FAQs about ATA188 in MS

ATA188 is an investigational therapy, still in testing, that has not been approved to treat multiple sclerosis (MS) or any other condition. It is made of immune T-cells from healthy donors that can specifically eliminate cells infected with the Epstein-Barr virus (EBV), a leading cause of MS. By killing EBV-infected cells, ATA188 is expected to slow or even halt MS progression.

ATA188 has shown encouraging results in a Phase 1 trial involving people with nonactive, progressive forms of multiple sclerosis (MS). Data from the Phase 2 portion of that trial is expected in late 2023, but further Phase 3 studies will be needed to confirm the therapy’s safety and efficacy. Two Phase 3 trials are planned for ATA188 in the future, but it is still too early to know if or when the therapy might be approved by the U.S. Food and Drug Administration.

Clinical trials of ATA188 have excluded patients who were pregnant or breastfeeding, so it is not known if the treatment can be safely used during pregnancy.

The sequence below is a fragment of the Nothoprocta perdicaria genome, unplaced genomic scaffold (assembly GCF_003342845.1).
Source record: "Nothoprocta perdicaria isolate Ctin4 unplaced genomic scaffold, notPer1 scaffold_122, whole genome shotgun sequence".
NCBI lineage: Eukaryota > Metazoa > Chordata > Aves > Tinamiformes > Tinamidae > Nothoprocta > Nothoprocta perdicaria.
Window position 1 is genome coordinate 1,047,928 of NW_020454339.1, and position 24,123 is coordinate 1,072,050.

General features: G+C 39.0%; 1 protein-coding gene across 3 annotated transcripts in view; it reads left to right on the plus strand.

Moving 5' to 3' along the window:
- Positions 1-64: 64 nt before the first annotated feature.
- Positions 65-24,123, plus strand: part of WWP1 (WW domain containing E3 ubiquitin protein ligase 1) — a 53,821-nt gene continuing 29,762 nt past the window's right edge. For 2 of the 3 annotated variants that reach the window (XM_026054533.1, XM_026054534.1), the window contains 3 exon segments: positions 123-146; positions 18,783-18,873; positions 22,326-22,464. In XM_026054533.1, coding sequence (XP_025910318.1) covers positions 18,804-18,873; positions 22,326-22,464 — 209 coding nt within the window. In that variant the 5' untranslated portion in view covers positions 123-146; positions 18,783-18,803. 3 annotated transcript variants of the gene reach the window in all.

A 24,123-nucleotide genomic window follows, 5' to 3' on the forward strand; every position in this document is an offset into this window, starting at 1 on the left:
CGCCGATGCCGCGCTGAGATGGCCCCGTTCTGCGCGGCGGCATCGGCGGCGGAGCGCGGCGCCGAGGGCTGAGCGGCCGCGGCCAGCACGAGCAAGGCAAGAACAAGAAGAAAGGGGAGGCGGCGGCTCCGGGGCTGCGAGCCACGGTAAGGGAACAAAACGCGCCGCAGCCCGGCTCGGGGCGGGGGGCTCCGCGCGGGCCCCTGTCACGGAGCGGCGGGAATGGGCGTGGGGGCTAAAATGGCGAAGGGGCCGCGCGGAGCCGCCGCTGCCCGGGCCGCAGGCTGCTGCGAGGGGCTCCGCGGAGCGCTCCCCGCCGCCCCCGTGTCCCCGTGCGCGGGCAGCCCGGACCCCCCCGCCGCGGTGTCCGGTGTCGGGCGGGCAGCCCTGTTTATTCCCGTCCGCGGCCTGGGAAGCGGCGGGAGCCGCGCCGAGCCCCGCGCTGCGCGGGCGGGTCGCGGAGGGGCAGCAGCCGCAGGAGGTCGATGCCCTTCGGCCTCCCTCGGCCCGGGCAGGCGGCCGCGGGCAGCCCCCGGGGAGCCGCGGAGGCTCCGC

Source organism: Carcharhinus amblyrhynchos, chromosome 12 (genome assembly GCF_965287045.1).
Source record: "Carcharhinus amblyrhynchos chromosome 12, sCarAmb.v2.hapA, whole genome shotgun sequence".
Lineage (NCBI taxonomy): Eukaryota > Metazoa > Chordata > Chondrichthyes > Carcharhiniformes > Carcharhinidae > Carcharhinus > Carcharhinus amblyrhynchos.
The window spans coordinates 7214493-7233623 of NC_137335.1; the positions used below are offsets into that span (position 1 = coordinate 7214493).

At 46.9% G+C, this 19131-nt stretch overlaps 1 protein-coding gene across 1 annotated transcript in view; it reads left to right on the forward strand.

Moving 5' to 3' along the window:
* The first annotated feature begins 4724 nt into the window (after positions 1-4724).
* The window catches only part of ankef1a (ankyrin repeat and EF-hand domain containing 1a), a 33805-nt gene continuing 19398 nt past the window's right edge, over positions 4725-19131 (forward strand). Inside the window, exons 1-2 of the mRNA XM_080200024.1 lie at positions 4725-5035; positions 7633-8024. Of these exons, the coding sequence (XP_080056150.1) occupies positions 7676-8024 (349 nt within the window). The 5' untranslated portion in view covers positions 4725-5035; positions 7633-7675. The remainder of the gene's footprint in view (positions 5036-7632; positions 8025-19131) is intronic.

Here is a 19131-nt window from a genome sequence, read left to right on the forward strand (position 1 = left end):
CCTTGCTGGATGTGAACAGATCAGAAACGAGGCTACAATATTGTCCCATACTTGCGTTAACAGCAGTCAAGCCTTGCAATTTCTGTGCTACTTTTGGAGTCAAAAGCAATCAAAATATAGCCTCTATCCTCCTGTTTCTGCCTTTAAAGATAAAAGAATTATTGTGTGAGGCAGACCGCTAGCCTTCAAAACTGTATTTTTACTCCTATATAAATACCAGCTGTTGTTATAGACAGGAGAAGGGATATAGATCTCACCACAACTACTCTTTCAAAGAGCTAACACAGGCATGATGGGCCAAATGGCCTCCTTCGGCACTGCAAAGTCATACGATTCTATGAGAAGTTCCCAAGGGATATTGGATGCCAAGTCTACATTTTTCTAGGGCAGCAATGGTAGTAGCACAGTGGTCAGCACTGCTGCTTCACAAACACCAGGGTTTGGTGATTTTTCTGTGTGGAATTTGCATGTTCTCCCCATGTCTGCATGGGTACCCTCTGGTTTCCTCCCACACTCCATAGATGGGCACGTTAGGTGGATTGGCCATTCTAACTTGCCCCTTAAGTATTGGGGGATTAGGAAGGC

Multiple sclerosis can manifest differently in each patient, so individual responses to treatment may vary. In a Phase 1 clinical trial, disability improvements were evident in some patients at as early as three months after starting ATA188 treatment.

Neither hair loss nor weight gain have been reported as ATA188 side effects in multiple sclerosis clinical trials. Patients who experience these or other unexpected reactions to any medication should speak with their healthcare team.

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